programs hosted by shelters throughout the state are crucial 
            to limiting the number of unwanted and abandoned pets.  
            Sheltering pets is a huge financial burden to local 
            governments, costing them an estimated quarter of a billion 
            dollars every year.  Unfortunately, shelters struggle to 
            financially meet current needs.  By placing the Municipal 
            Shelter Spay-Neuter Fund on tax forms, Californians will be 
            given an opportunity to support the needs of shelters by 
            making voluntary contributions to this new fund.  The Humane 
            Society of the United States, the bill's sponsor, notes the 
            economic downturn caused this check-off to fall short of the 
            required $250,000 minimum contribution requirement in its 
            second year.  

           2)Voluntary Contribution Funds (VCFs)  .  California taxpayers can 
            make voluntary contributions to any of 15 funds listed on the 
            state personal income tax return.  The contributions are in 
            addition to tax liabilities so they do not directly reduce the 
            amount of state taxes.  As charitable contributions, the 
            taxpayer may deduct the amount of the check-off on the 
            subsequent year's income tax return.  These voluntary 
            contributions support various purposes, including cancer 
            research, endangered species preservation, and emergency food 
            assistance. Contributions have historically ranged from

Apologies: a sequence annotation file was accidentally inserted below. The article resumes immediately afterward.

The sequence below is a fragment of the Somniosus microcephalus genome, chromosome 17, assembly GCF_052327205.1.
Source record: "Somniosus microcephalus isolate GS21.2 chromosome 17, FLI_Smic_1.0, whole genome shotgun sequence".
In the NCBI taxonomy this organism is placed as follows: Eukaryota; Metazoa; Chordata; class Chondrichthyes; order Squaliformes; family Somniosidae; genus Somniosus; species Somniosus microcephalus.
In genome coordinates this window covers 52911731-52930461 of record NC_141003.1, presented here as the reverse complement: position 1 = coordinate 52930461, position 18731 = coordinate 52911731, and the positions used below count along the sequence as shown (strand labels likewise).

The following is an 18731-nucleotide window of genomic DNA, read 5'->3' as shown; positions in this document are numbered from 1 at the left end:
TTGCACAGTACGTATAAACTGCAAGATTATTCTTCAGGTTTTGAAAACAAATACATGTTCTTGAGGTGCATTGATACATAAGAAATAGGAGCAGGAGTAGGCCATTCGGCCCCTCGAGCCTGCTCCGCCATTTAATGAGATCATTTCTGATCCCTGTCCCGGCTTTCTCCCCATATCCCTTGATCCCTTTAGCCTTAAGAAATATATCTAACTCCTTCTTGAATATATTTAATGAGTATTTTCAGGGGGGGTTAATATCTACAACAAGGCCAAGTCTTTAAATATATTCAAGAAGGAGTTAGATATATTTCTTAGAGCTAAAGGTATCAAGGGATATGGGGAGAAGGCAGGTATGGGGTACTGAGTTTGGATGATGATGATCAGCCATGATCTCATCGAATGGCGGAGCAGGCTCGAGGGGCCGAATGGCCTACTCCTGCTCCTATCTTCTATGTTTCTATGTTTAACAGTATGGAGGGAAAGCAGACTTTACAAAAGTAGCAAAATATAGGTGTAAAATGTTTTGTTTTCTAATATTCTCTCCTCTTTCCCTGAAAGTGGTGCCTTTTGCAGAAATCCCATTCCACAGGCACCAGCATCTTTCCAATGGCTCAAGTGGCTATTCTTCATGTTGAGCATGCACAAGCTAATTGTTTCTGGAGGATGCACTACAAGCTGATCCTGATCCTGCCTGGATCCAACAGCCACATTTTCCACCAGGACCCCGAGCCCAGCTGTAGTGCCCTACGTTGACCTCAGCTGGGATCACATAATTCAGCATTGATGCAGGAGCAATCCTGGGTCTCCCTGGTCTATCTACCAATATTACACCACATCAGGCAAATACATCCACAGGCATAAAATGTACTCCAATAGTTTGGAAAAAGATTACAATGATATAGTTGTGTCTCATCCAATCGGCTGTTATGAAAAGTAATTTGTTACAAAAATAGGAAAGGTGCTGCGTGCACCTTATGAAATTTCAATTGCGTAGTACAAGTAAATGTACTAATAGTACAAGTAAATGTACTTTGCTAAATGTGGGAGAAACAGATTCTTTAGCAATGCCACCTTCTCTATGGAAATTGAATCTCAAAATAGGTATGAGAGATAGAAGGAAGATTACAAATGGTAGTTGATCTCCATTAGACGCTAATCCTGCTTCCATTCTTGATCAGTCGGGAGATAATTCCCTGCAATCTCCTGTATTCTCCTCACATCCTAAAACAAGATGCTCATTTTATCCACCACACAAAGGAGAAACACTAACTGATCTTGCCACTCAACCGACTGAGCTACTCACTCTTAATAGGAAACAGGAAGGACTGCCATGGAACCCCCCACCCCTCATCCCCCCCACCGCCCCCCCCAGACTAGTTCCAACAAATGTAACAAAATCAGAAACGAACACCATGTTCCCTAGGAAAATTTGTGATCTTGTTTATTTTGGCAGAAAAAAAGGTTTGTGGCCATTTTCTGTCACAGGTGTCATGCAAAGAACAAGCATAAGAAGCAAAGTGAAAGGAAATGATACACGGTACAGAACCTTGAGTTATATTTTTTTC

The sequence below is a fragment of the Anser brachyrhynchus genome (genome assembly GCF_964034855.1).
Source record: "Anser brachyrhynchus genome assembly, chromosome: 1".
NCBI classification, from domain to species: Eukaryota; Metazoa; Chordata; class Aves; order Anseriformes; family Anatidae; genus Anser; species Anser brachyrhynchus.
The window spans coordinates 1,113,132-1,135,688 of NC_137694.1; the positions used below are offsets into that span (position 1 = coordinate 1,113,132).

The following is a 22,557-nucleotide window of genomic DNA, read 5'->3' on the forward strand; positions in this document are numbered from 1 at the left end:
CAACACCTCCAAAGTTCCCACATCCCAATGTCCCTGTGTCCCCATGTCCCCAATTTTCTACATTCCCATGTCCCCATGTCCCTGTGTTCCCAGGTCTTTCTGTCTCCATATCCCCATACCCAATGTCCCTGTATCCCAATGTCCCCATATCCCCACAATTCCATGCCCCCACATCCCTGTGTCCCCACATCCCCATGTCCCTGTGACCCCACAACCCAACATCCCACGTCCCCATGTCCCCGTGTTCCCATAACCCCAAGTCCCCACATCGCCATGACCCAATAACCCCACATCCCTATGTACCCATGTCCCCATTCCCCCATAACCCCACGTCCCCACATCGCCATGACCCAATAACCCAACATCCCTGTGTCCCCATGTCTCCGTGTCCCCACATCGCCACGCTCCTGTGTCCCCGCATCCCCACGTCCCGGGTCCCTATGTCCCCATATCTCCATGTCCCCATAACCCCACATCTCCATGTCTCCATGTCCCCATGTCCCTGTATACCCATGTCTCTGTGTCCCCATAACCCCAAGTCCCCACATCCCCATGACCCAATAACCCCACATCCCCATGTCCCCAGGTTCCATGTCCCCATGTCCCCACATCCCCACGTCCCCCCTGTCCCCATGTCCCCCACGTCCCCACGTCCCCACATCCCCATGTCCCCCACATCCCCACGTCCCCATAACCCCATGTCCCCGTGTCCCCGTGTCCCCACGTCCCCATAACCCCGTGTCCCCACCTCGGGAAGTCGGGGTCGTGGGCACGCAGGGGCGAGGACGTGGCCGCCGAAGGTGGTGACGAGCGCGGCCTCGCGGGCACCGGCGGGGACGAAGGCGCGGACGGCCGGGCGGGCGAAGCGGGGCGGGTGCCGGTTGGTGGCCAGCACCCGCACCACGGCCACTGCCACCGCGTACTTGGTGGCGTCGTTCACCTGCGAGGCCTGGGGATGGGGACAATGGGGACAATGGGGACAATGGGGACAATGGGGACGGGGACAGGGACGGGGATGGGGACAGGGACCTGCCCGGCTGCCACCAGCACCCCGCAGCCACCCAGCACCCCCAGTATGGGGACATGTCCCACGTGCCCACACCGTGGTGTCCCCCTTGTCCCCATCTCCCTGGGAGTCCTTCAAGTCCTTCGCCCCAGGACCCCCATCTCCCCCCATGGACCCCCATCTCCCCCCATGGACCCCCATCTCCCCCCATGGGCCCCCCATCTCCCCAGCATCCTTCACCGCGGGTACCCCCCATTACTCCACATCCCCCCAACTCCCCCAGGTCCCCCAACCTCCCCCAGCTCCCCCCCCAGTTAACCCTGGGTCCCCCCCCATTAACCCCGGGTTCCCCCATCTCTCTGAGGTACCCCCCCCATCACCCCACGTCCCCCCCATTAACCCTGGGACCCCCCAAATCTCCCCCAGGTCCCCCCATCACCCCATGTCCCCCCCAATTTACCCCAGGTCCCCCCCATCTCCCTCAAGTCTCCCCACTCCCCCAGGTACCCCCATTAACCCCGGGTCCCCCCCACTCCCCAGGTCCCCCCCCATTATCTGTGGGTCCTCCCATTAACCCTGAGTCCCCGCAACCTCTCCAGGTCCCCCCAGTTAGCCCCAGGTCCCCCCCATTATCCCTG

$300,000 to $800,000 per year.  Except for the California 
            Seniors Special Fund, all have sunset dates, and most must 
            meet a minimum annual contribution to remain on the return. 

           3)Legislative History  :  AB 2291 (Mendoza), Chapter 328, Statutes 
            of 2008, authorized the addition of an identical VCF with the 
            same name.  This VCF appeared on the 2008 and 2009 tax returns 
            in calendar years 2009 and 2010 respectively.  The prior VCF 
            received $210,029 in 2009 and $194,462 in 2010.  As a result 
            of the VCF failing to meet a minimum contribution threshold of 
            $250,000, FTB removed it from the return. 

           2)Related legislation:   The following related bills address 
            personal income tax check-offs and have been introduced in the 
            current legislative session:

             a)   AB 233 (Hall) would authorize the addition of the 
               California YMCA Youth and Government Fund check-off to the 


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               personal income tax form upon the removal of another 
               voluntary contribution fund (VCF) from the form.  

             b)   AB 764 (Swanson) would add the Victim-Witness Assistance 
               Fund to the form.

             c)   AB 971 (Monning) would extend the current repeal date 
               for the current California Sea Otter Fund. 

             d)   SB 164 (Simitian) would extend the repeal dates of the 
               State Children's Trust Fund for the Prevention of Child 
               Abuse and the Rare and Endangered Species Preservation 
               Program to January 1, 2018.

           Analysis Prepared by  :    Roger Dunstan / APPR. / (916) 319-2081